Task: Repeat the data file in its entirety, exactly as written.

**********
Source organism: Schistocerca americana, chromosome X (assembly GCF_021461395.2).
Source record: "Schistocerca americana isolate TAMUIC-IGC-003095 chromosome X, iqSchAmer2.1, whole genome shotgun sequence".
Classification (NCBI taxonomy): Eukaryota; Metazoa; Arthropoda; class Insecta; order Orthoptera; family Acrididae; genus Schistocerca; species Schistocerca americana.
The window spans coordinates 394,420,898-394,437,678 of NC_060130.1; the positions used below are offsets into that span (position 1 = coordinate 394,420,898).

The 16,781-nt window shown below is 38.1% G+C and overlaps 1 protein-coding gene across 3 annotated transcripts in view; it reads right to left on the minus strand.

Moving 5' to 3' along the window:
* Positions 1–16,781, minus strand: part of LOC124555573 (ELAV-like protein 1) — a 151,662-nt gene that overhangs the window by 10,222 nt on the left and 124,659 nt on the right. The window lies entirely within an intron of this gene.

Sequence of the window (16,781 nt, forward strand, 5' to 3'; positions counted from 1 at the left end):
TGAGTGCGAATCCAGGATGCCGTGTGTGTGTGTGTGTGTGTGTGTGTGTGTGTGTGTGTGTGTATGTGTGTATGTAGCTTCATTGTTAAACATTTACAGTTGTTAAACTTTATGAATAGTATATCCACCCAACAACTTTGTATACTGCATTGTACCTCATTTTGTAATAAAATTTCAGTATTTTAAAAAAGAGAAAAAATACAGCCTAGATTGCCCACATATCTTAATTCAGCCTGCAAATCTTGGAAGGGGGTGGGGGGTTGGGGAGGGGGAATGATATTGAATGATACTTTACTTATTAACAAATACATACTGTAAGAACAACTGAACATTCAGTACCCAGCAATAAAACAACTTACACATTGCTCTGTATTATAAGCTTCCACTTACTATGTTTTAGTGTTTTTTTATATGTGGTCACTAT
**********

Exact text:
Source organism: Schistocerca americana, chromosome X (assembly GCF_021461395.2).
Source record: "Schistocerca americana isolate TAMUIC-IGC-003095 chromosome X, iqSchAmer2.1, whole genome shotgun sequence".
Classification (NCBI taxonomy): Eukaryota; Metazoa; Arthropoda; class Insecta; order Orthoptera; family Acrididae; genus Schistocerca; species Schistocerca americana.
The window spans coordinates 394,420,898-394,437,678 of NC_060130.1; the positions used below are offsets into that span (position 1 = coordinate 394,420,898).

The 16,781-nt window shown below is 38.1% G+C and overlaps 1 protein-coding gene across 3 annotated transcripts in view; it reads right to left on the minus strand.

Moving 5' to 3' along the window:
* Positions 1–16,781, minus strand: part of LOC124555573 (ELAV-like protein 1) — a 151,662-nt gene that overhangs the window by 10,222 nt on the left and 124,659 nt on the right. The window lies entirely within an intron of this gene.

Sequence of the window (16,781 nt, forward strand, 5' to 3'; positions counted from 1 at the left end):
TGAGTGCGAATCCAGGATGCCGTGTGTGTGTGTGTGTGTGTGTGTGTGTGTGTGTGTGTGTGTATGTGTGTATGTAGCTTCATTGTTAAACATTTACAGTTGTTAAACTTTATGAATAGTATATCCACCCAACAACTTTGTATACTGCATTGTACCTCATTTTGTAATAAAATTTCAGTATTTTAAAAAAGAGAAAAAATACAGCCTAGATTGCCCACATATCTTAATTCAGCCTGCAAATCTTGGAAGGGGGTGGGGGGTTGGGGAGGGGGAATGATATTGAATGATACTTTACTTATTAACAAATACATACTGTAAGAACAACTGAACATTCAGTACCCAGCAATAAAACAACTTACACATTGCTCTGTATTATAAGCTTCCACTTACTATGTTTTAGTGTTTTTTTATATGTGGTCACTAT